Graphics -- 2.0 Well, nothing is technically broken. The higher up in resolution, the uglier the game. Horrible designs, terrible effects, and some of the worst walking animation I’ve ever seen.
Gameplay -- 1.5 It looks like one of the classic D&D RPGs, but it certainly doesn’t play like them. Combat is barely there, so much text just to learn anything, a messy inventory, and a run button that doesn’t work.
Sound -- 5.0 I found the music actually to be solid enough to not hate all my time with the game. The sound effects are pitiful sounding, though.
Lasting Appeal -- 2.0 I can’t really fathom anyone that would spend long periods with this game. Still, someone out there has to be, but that person scares me to death. The walking speed alone kills any desire to play more of the game.
Fun Factor -- 1.0 Aside from the music, and timing how long it took me to run around the town, I had almost zero fun with this game. Playing it has been the low point of this year.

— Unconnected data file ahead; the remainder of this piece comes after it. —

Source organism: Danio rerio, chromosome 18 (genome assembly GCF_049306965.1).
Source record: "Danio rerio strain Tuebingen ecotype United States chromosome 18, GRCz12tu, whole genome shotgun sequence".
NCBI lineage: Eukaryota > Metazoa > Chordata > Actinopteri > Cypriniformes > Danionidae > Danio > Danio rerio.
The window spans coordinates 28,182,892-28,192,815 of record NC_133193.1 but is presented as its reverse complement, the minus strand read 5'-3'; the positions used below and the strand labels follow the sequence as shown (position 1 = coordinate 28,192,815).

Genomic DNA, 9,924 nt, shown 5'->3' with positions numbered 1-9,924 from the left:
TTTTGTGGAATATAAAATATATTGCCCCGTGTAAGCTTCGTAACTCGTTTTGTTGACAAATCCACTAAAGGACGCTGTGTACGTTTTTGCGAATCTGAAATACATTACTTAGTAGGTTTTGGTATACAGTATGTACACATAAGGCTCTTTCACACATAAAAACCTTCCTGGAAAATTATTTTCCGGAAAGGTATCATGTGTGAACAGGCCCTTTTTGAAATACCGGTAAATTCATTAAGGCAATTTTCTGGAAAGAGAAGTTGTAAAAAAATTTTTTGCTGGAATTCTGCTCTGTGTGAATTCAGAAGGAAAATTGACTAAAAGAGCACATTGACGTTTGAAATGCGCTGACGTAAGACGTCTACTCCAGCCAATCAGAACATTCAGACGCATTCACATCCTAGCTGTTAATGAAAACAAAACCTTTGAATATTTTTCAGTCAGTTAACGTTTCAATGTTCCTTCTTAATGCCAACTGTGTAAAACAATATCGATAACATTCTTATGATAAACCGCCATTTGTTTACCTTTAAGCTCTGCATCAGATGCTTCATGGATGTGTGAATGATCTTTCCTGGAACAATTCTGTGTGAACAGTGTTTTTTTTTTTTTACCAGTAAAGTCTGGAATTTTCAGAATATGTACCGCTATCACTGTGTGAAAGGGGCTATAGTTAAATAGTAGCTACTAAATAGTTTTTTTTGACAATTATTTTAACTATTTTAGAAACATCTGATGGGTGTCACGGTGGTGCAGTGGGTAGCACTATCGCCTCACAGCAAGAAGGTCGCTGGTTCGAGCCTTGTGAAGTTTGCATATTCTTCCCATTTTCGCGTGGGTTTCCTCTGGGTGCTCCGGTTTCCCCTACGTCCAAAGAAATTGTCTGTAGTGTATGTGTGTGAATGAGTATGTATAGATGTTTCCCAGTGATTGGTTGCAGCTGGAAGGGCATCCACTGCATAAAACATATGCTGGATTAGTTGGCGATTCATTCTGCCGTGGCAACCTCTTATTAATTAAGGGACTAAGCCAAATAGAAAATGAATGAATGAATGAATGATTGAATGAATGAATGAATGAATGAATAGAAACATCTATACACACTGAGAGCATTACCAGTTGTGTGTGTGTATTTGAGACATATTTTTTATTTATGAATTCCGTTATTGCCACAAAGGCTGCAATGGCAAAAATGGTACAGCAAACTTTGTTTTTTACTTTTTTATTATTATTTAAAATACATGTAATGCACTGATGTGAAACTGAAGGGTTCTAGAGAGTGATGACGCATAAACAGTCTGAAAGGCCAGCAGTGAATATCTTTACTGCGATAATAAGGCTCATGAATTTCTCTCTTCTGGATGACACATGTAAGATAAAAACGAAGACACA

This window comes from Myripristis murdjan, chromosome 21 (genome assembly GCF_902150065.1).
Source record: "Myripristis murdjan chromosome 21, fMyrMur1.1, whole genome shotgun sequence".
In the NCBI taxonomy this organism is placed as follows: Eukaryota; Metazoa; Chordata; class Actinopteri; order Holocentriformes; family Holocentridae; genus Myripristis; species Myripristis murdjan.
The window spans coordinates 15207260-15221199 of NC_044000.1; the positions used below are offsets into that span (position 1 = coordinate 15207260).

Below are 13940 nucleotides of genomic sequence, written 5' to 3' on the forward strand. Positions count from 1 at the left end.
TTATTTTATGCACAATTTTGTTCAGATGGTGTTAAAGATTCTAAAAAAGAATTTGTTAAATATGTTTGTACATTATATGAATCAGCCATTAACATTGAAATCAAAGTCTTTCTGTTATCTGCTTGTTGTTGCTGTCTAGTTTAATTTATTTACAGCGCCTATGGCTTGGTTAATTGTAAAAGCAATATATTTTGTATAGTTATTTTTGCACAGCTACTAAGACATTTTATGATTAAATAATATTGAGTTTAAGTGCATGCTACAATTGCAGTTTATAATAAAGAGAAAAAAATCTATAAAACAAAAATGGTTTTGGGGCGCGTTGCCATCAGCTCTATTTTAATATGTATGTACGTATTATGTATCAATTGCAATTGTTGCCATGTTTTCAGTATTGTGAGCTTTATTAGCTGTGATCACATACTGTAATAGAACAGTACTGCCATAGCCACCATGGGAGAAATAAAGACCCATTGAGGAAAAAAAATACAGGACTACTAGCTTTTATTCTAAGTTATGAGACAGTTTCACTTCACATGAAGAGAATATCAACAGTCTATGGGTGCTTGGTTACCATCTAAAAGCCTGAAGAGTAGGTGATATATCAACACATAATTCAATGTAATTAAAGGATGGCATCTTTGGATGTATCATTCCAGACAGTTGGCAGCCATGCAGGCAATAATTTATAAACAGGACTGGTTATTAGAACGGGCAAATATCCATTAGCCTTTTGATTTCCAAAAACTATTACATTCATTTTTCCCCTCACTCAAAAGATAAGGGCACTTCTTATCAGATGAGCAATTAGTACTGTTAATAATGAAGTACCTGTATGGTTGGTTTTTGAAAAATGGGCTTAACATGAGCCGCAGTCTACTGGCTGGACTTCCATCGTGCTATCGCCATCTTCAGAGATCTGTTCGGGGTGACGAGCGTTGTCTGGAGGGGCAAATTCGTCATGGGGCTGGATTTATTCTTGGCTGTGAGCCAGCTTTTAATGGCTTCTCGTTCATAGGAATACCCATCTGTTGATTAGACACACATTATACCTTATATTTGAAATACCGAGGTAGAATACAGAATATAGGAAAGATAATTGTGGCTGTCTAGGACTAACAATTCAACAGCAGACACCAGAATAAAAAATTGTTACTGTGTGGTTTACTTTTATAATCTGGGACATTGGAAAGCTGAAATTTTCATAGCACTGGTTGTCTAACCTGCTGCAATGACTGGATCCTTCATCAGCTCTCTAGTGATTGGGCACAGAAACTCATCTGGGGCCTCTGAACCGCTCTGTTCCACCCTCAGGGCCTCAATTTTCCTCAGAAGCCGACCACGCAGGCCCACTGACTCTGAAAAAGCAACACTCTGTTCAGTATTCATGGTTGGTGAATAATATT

Overall -- 2.3
Better than the console versions, but not a huge leap (without mods anyway). The game is too dark still, but the world is always interesting to look at.
Brutal, uncompromising but rewarding when it clicks. Multiplayer is kind of screwed up, but the single player is fun, if you can manage to understand it all.
Good enough. The voice acting is a bit weak at times, but the music is solid. The sound effects are great though and add to the immersion factor.
You’ll be able to find a ton of things to do, with a huge world to explore. Multiple classes and ways of doing things adds up to many hours playing the game.
This game isn’t really for me, but even I had fun playing it. Once you finally manage to take down a boss, it’s incredible. The 40 deaths before it though, are a bit frustrating.